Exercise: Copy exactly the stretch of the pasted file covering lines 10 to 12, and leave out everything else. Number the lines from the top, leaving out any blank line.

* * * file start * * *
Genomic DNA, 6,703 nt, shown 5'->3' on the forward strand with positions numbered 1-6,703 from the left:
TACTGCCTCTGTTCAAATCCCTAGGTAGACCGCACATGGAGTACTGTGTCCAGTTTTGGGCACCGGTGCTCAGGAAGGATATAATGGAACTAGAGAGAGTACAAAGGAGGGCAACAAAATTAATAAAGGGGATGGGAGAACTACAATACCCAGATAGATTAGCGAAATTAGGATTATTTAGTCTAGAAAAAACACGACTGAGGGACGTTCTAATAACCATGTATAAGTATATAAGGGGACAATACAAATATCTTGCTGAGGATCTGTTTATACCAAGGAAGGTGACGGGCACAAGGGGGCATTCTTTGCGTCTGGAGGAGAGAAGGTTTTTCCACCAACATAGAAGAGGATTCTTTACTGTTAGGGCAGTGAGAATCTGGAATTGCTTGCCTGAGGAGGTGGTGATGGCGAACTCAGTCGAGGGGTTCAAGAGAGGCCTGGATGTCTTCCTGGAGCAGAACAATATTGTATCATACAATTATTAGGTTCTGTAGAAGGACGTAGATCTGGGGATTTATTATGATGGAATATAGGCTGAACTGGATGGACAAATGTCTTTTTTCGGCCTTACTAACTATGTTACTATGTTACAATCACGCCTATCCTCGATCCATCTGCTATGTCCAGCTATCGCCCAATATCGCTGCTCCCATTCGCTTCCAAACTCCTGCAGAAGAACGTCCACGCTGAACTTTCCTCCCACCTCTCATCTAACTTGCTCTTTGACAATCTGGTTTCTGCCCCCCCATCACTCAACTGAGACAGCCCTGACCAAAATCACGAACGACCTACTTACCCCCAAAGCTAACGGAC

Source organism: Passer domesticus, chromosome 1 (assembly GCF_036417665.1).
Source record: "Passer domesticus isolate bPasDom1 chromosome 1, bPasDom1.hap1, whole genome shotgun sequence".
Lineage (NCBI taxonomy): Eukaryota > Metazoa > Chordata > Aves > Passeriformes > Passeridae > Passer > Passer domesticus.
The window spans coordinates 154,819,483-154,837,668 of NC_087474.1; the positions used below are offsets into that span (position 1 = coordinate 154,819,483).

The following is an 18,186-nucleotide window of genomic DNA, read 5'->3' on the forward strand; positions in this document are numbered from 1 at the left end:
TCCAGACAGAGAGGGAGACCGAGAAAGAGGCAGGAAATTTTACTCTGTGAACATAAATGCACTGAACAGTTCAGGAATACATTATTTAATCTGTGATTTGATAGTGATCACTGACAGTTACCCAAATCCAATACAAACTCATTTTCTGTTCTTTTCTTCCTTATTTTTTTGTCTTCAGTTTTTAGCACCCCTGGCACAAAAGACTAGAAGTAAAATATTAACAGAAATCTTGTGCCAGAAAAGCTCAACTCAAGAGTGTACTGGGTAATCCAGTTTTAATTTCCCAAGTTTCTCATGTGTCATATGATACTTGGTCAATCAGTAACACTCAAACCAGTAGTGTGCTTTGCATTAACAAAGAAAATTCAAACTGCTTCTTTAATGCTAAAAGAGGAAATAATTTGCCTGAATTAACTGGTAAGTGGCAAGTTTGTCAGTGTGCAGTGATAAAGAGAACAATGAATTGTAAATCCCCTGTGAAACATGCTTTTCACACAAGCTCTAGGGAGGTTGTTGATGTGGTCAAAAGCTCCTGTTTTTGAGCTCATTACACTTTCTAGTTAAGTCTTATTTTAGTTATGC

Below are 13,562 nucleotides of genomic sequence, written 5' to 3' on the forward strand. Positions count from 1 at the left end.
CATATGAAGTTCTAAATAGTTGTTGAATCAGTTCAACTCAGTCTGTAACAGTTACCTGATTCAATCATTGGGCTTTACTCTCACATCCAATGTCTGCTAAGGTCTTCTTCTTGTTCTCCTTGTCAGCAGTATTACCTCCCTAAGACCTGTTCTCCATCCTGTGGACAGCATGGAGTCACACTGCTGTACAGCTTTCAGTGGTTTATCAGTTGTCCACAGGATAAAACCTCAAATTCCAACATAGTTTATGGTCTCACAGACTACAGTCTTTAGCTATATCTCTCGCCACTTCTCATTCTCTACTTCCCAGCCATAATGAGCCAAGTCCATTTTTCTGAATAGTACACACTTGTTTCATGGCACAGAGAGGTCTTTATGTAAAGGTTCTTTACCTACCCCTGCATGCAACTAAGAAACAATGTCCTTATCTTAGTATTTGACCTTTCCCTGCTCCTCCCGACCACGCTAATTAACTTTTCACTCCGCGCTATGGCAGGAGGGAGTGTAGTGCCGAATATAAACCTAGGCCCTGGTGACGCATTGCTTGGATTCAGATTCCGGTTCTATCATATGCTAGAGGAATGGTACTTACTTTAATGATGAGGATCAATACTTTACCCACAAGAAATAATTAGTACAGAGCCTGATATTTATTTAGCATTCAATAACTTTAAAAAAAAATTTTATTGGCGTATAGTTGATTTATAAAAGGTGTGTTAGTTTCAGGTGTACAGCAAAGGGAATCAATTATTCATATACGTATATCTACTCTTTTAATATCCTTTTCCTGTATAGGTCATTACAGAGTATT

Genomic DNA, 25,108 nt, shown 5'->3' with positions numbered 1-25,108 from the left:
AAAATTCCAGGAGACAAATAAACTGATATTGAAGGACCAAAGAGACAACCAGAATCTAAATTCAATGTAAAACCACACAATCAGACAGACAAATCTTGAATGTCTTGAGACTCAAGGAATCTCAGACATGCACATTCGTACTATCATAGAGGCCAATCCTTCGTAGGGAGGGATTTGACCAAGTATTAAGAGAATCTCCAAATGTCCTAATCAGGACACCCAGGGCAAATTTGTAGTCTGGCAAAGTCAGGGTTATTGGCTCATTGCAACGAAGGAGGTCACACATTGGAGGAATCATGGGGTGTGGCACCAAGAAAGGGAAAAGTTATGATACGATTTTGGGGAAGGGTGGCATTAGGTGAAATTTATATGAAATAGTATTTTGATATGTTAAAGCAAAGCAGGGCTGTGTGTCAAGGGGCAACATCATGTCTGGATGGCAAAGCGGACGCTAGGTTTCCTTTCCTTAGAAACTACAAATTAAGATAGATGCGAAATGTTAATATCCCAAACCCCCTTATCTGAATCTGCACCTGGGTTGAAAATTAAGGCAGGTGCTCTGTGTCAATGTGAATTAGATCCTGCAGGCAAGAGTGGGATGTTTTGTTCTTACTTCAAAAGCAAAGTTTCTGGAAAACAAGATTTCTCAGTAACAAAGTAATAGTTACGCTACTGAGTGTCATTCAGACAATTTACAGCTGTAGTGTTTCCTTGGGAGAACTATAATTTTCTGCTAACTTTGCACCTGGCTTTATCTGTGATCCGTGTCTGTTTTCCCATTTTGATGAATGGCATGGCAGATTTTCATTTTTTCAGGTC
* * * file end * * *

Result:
CATATGAAGTTCTAAATAGTTGTTGAATCAGTTCAACTCAGTCTGTAACAGTTACCTGATTCAATCATTGGGCTTTACTCTCACATCCAATGTCTGCTAAGGTCTTCTTCTTGTTCTCCTTGTCAGCAGTATTACCTCCCTAAGACCTGTTCTCCATCCTGTGGACAGCATGGAGTCACACTGCTGTACAGCTTTCAGTGGTTTATCAGTTGTCCACAGGATAAAACCTCAAATTCCAACATAGTTTATGGTCTCACAGACTACAGTCTTTAGCTATATCTCTCGCCACTTCTCATTCTCTACTTCCCAGCCATAATGAGCCAAGTCCATTTTTCTGAATAGTACACACTTGTTTCATGGCACAGAGAGGTCTTTATGTAAAGGTTCTTTACCTACCCCTGCATGCAACTAAGAAACAATGTCCTTATCTTAGTATTTGACCTTTCCCTGCTCCTCCCGACCACGCTAATTAACTTTTCACTCCGCGCTATGGCAGGAGGGAGTGTAGTGCCGAATATAAACCTAGGCCCTGGTGACGCATTGCTTGGATTCAGATTCCGGTTCTATCATATGCTAGAGGAATGGTACTTACTTTAATGATGAGGATCAATACTTTACCCACAAGAAATAATTAGTACAGAGCCTGATATTTATTTAGCATTCAATAACTTTAAAAAAAAATTTTATTGGCGTATAGTTGATTTATAAAAGGTGTGTTAGTTTCAGGTGTACAGCAAAGGGAATCAATTATTCATATACGTATATCTACTCTTTTAATATCCTTTTCCTGTATAGGTCATTACAGAGTATT

Genomic DNA, 25,108 nt, shown 5'->3' with positions numbered 1-25,108 from the left:
AAAATTCCAGGAGACAAATAAACTGATATTGAAGGACCAAAGAGACAACCAGAATCTAAATTCAATGTAAAACCACACAATCAGACAGACAAATCTTGAATGTCTTGAGACTCAAGGAATCTCAGACATGCACATTCGTACTATCATAGAGGCCAATCCTTCGTAGGGAGGGATTTGACCAAGTATTAAGAGAATCTCCAAATGTCCTAATCAGGACACCCAGGGCAAATTTGTAGTCTGGCAAAGTCAGGGTTATTGGCTCATTGCAACGAAGGAGGTCACACATTGGAGGAATCATGGGGTGTGGCACCAAGAAAGGGAAAAGTTATGATACGATTTTGGGGAAGGGTGGCATTAGGTGAAATTTATATGAAATAGTATTTTGATATGTTAAAGCAAAGCAGGGCTGTGTGTCAAGGGGCAACATCATGTCTGGATGGCAAAGCGGACGCTAGGTTTCCTTTCCTTAGAAACTACAAATTAAGATAGATGCGAAATGTTAATATCCCAAACCCCCTTATCTGAATCTGCACCTGGGTTGAAAATTAAGGCAGGTGCTCTGTGTCAATGTGAATTAGATCCTGCAGGCAAGAGTGGGATGTTTTGTTCTTACTTCAAAAGCAAAGTTTCTGGAAAACAAGATTTCTCAGTAACAAAGTAATAGTTACGCTACTGAGTGTCATTCAGACAATTTACAGCTGTAGTGTTTCCTTGGGAGAACTATAATTTTCTGCTAACTTTGCACCTGGCTTTATCTGTGATCCGTGTCTGTTTTCCCATTTTGATGAATGGCATGGCAGATTTTCATTTTTTCAGGTC